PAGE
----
Our brains are designed to handle stress in short bursts. Stress helps us face whatever the challenge is and be appropriately energized and focused. But the problem is, in most of our day-to-day lives now, we’re facing a constant, chronic degree of stress, so you never come back down to normal. You just always feel stressed out.
When I’m really, engaged in my work, it’s hard to stop thinking about it, especially if people’s lives are being impacted. Even if I go on vacation, it’s hard to turn off.
You see this in professions with physicians, other healthcare professionals, first responders, and public servants. People who are really engaged in their work are more susceptible to burnout because they’re willing to go that extra mile. It’s a double-edged sword. You want people to be committed and care about their work, but at the same time, people in those circumstances need to take extra steps to have those recovery experiences.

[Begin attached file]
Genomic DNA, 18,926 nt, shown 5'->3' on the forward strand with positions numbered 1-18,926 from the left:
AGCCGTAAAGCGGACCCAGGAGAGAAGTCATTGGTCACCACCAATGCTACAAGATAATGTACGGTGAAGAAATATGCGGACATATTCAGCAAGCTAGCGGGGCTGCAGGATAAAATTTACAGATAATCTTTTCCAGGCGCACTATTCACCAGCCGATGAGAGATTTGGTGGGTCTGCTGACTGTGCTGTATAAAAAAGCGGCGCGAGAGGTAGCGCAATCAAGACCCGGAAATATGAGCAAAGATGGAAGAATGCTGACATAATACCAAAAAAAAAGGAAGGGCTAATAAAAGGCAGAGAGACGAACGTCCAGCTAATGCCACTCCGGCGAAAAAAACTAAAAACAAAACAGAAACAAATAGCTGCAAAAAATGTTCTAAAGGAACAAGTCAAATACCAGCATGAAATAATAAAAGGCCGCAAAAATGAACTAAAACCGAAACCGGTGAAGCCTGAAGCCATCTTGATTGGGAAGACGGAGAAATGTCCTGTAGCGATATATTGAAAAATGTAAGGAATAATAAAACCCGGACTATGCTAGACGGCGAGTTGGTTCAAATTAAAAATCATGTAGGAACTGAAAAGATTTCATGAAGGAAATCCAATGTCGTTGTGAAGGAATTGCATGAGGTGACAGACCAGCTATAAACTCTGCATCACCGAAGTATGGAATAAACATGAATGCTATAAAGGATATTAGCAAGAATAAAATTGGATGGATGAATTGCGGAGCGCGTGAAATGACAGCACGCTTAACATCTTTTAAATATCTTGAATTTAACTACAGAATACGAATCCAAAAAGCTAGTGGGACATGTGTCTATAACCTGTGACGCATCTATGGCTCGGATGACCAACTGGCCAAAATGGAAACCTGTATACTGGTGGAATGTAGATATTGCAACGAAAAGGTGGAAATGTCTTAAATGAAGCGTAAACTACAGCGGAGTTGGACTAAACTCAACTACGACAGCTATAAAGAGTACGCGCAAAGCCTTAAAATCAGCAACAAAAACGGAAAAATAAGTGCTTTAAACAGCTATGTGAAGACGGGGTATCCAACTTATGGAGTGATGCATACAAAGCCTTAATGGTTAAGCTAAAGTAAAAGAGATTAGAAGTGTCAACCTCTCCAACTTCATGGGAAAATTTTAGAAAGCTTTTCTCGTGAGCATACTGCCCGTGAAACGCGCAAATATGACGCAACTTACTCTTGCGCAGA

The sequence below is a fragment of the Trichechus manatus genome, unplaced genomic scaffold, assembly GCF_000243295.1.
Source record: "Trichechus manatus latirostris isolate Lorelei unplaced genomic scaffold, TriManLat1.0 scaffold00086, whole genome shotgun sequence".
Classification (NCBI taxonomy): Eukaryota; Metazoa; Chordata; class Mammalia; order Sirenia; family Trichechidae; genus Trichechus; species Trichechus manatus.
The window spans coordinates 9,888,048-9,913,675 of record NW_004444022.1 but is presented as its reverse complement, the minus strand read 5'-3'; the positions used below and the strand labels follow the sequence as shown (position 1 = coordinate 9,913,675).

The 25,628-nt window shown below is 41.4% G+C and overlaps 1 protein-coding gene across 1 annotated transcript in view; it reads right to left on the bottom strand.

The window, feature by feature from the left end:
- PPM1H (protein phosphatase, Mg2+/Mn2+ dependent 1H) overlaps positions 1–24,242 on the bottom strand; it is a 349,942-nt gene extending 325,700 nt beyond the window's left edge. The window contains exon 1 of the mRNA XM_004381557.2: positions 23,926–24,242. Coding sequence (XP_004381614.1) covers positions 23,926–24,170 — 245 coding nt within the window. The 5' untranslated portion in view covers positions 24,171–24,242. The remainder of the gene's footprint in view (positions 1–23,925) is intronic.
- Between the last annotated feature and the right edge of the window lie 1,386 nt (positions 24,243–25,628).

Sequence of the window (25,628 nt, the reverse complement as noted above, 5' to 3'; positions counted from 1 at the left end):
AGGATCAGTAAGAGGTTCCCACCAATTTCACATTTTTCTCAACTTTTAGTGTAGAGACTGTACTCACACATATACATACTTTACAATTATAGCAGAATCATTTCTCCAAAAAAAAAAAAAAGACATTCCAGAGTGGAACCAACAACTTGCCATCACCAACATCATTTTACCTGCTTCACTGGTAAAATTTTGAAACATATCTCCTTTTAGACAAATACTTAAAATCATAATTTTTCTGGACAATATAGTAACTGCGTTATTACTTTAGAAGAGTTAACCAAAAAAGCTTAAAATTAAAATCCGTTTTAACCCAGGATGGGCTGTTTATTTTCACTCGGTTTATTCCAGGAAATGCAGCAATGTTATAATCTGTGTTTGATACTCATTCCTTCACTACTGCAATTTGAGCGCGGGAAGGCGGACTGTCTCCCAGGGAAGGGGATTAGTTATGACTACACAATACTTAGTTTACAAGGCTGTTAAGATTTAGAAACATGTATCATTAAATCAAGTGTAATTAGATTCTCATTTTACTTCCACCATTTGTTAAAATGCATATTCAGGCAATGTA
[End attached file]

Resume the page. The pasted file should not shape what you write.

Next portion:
Set reasonable expectations and boundaries for yourself. It may not mean that you need to completely disconnect for an extended period of time. It may be that you set boundaries like, ” I’m only going to check email once a day at this certain time, and that’s going to work for me.” In our research, we found it’s more important that you’re in control of how and when you’re [disconnecting] than it is how much you’re actually doing it. Otherwise it creates more stress and conflict.
That is extremely helpful. I’m going to do that.
Yes, I have to make myself do that, too. The irony: I’ll find myself taking the kids to the pool in the summer, sitting there working on a report about work-life balance.
Is there anything that organizations can do to help prevent people from burning out?
The most effective approaches always tend to be systems-based. You can’t just tell someone, “Hey, you need to develop better skills to manage your stress,” and then keep throwing them back into an environment where they get beaten up over and over again, stress-wise.
Employers need to do things like regularly monitoring stress levels in the workplace and taking steps to improve the work environment. If employees are able to work in a way that’s a good fit for them and fits their needs and preferences, the work is going to be less stressful, more manageable, and the outcomes are going to be better. Provide good training and development—not just technical skills but the interpersonal skills, social skills, the things that are going to help them be able to manage and function effectively.